Muslim Holiday Falls On Day After 9/11 — So Don’t Misunderstand, NJ Officials Say
A major Muslim holiday that draws large crowds praying and celebrating in public places, Eid al-Adha, will take place this year on Sept. 12.
That’s the day after Sept. 11, the 15th anniversary of the 9/11 terrorist attacks.
Law enforcement and religious officials are worried that the faithful celebrations might be mistaken for celebration of the attacks.
“We just want to make sure that our communities are all aware that this celebration will be taking place, and that our law enforcement partners are aware of it as well, so no one can misconstrue the activity that will be taking place,” said Rosemary Martorana, director of intelligence for the state Office of Homeland Security and Preparedness.
Republican presidential candidate Donald Trump last year made headlines when he made the debunked claim that he saw "thousands and thousands" of Muslims in Jersey City celebrating the terrorist attack on 9/11.
After Trump's remarks, Gov. Chris Christie defended the city's Muslim residents.
“The fact is, people can say whatever they like," Christie said. "But the facts are the facts, and that did not happen in New Jersey that day, and it hasn’t happened since.”
Christie later endorsed Trump for president.
Eid al-Adha, the Festival of Sacrifice, commemorates the Prophet Abraham’s willingness to sacrifice his son to God.
Martorana said at this time there is no credible threat information indicating any activity to target the Muslim community, however, because it’s so close to Sept. 11, “we’ve been working with our counter-terrorism coordinators as well as our state and local law enforcement partners to inform them about the holiday and as always, asking to report any suspicious activity to our office.”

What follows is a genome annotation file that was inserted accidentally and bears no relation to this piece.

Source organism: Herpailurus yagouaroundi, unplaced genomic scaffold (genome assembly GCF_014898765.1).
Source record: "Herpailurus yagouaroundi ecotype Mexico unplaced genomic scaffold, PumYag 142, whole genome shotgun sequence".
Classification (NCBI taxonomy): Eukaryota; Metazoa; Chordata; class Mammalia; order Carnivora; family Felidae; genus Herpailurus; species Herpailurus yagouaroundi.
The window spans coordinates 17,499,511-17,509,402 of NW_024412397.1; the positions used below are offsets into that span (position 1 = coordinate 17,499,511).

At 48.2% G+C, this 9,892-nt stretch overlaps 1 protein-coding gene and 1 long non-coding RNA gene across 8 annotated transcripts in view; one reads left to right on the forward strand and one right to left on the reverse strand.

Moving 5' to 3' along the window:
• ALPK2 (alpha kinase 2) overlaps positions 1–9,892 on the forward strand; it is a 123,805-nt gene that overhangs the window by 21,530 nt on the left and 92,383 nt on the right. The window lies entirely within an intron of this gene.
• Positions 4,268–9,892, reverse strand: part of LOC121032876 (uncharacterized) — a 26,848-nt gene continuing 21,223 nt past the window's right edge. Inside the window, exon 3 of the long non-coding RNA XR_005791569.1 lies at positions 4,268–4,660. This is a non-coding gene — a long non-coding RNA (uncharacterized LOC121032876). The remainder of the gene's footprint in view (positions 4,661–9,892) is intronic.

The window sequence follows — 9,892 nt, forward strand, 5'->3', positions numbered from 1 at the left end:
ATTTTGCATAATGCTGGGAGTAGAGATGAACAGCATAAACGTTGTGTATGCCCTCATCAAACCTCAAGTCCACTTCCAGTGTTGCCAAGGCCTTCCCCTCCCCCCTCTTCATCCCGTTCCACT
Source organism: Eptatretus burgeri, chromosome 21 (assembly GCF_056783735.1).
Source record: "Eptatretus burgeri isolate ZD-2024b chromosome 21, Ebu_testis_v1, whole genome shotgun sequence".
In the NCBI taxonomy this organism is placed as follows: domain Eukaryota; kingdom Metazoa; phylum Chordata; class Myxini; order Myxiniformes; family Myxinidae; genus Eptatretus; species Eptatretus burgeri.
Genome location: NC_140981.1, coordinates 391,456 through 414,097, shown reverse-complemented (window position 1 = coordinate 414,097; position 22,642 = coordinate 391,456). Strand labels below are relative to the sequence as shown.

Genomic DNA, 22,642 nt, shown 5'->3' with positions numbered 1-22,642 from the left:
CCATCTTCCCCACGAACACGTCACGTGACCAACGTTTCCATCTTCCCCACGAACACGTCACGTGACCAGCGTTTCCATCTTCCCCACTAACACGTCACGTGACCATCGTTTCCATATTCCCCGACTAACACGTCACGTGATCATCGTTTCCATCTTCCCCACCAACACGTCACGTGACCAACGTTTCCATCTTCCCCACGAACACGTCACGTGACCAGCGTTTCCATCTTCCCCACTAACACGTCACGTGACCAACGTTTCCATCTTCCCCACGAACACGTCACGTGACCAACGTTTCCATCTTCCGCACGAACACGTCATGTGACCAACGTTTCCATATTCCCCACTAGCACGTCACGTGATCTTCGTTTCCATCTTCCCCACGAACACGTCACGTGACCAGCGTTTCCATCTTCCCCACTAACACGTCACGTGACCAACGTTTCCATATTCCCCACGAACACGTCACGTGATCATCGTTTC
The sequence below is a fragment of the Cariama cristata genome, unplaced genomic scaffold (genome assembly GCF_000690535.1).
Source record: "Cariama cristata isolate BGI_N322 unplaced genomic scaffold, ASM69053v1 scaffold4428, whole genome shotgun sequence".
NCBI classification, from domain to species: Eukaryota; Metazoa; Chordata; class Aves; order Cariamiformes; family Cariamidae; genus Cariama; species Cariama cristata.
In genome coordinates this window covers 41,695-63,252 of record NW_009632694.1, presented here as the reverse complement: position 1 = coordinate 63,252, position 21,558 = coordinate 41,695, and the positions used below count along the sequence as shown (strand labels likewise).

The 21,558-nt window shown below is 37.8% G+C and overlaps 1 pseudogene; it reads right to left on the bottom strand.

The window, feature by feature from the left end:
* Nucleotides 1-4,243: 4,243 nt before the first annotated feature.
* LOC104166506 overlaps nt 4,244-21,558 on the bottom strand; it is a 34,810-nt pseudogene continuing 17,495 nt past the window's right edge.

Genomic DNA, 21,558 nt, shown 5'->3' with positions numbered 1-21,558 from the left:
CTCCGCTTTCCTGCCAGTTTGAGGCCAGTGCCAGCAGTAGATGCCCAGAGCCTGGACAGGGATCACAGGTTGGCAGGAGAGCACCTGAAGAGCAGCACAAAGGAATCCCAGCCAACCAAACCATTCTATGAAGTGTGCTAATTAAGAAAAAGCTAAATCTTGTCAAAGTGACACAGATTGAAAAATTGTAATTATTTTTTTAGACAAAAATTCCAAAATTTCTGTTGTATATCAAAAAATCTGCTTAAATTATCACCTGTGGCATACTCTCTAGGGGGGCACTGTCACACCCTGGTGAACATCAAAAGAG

Martorana stressed the Office of Homeland Security has made what she terms huge strides in the last few years to share information with the Muslim-American and other religious communities in the state.
“This is critical because the public is our first line of defense,” she said.
Martorana said if anyone sees or hears something that seems odd or threatening in relation to the upcoming festival they should report it to local law enforcement, and to the Office of Homeland Security and Preparedness, by calling 1-866-4-SAFE-NJ.
Imam W. Deen Shareef, convener of the Council of Imams in New Jersey, says having the festival so close to the 9/11 anniversary is a concern.
“We have discussed the misperceptions people may have about the purpose of the observance and the celebrations that go with it,” he said. “The Imams are certainly going to take whatever precautions are necessary in order to make sure the participants in the Eid observance are not threatened in any way by any irrational actions that anyone may take.”
He stressed that “the Eid has nothing to do with Sept. 11. It just happens to fall near that day by virtue of the lunar calendar.
Mohammad Chaudry, president of the Islamic Society of Basking Ridge, said the festival, which is the second holiest day that Muslims observe, is not traditionally thought of as a high risk security event, “but all Mosques will be told to be in touch with and work closely with local police."
Chaudry explained that part of the tradition is to sacrifice a lamb or goat and share the meat with neighbors and friends.
The Office of Homeland Security and Preparedness will be meeting with the Interfaith Advisory Council on Sept. 8, as well as with the state Attorney General’s Office Muslim outreach committee, to ensure that “we are providing them with situational awareness and tangible products in addressing any of their security needs moving forward.”
She also said her office does this ahead of all major religious holidays to ensure congregations of all faiths can gather and pray safely.